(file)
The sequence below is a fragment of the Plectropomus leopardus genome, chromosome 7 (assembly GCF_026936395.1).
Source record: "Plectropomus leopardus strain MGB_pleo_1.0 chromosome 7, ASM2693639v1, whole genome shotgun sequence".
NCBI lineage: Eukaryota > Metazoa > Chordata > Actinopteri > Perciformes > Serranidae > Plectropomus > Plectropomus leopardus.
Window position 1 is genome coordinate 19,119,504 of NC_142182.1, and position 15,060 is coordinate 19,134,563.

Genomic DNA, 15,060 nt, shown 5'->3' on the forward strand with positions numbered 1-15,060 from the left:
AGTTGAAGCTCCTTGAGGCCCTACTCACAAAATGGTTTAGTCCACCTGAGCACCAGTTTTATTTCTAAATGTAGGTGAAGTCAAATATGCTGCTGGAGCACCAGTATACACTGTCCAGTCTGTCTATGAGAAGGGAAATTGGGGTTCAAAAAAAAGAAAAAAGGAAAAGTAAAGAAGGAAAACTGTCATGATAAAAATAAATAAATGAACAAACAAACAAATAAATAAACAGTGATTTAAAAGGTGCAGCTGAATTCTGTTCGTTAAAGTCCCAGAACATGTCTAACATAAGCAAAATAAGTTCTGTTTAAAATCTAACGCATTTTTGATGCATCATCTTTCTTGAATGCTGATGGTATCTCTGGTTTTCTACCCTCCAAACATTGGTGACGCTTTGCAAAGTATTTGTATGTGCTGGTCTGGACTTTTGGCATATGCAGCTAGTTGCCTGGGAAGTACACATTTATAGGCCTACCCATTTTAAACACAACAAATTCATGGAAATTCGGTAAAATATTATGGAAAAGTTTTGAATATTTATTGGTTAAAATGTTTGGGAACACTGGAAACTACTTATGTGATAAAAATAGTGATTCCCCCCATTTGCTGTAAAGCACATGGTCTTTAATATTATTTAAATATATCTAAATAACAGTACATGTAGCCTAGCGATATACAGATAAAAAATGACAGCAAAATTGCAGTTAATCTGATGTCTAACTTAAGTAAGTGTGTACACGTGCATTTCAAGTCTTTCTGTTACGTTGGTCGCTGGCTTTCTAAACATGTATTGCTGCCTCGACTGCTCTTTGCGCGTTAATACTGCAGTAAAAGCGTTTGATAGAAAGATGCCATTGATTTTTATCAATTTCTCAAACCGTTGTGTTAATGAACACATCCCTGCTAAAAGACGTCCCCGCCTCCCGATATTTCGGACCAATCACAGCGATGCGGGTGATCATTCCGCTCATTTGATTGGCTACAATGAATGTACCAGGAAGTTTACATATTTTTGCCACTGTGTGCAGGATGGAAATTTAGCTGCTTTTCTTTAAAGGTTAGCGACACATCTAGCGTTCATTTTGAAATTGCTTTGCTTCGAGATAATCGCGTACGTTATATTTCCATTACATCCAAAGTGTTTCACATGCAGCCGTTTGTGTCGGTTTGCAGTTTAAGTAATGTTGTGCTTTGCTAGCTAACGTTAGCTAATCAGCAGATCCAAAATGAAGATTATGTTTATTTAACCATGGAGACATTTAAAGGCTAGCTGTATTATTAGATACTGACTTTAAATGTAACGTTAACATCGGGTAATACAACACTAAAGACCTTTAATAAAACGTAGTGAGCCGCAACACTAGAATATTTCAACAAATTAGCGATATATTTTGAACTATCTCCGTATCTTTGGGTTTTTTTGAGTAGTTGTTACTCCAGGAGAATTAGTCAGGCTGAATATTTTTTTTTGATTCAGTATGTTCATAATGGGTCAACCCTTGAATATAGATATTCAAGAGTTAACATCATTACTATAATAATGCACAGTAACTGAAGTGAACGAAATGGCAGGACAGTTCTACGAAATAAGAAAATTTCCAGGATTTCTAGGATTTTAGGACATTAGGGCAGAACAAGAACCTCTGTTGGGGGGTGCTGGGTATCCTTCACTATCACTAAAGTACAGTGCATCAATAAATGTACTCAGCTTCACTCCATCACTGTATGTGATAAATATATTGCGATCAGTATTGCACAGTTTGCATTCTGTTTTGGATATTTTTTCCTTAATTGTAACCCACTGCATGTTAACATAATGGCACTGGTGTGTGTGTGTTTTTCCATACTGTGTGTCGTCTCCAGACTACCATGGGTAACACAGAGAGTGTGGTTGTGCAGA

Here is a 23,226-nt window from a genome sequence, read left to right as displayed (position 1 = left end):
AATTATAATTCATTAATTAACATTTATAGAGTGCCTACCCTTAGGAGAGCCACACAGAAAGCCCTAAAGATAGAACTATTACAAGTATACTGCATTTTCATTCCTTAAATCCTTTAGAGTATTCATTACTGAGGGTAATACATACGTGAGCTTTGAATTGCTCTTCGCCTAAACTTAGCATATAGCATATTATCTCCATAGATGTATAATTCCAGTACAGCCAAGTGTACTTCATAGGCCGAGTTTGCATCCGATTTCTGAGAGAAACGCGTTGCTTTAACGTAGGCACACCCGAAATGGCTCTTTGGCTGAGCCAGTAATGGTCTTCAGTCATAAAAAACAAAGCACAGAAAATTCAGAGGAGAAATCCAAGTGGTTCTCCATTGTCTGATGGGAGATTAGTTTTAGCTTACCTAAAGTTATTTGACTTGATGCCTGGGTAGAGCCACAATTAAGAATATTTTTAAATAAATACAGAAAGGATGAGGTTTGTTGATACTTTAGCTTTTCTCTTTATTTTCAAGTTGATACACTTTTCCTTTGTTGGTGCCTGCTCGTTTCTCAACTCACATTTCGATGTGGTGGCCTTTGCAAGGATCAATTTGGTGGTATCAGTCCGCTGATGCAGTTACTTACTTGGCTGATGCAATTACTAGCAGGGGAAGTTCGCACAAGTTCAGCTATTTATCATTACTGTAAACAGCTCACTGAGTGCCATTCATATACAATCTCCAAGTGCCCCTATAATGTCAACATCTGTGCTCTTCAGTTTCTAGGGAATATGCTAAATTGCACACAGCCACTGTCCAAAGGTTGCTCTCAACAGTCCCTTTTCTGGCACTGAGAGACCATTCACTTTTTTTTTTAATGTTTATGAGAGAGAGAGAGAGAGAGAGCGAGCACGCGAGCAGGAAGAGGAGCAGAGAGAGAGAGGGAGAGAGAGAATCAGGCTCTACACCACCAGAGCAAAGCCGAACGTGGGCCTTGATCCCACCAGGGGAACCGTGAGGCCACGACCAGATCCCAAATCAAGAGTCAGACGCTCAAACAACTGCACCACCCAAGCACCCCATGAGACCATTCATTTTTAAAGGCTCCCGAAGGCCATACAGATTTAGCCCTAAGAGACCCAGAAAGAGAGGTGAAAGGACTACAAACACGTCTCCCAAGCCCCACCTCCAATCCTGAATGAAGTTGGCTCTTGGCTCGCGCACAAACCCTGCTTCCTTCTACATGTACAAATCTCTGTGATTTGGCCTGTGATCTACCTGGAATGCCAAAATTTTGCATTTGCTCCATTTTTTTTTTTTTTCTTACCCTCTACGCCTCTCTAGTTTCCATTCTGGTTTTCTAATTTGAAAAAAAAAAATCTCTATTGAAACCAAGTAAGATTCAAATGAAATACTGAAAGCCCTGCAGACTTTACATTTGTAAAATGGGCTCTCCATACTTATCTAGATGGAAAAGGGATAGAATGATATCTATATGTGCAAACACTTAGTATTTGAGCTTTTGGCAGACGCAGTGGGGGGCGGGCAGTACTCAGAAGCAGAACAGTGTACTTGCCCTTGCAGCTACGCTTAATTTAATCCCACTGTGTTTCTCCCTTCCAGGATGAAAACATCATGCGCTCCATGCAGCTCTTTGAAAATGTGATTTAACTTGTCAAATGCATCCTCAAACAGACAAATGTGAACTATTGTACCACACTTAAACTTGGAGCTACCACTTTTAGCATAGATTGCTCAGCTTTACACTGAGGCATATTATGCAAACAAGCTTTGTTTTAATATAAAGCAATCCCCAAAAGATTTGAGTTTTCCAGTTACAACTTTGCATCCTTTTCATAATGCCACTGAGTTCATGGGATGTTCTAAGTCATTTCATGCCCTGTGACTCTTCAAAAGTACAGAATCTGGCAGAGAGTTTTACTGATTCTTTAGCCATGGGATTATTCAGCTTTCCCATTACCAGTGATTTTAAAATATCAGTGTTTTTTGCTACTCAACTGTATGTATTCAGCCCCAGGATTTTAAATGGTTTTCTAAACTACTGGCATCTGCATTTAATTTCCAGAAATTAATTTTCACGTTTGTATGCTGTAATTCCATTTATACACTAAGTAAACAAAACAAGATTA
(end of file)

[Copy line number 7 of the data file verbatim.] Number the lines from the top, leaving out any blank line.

Here is a 23,226-nt window from a genome sequence, read left to right as displayed (position 1 = left end):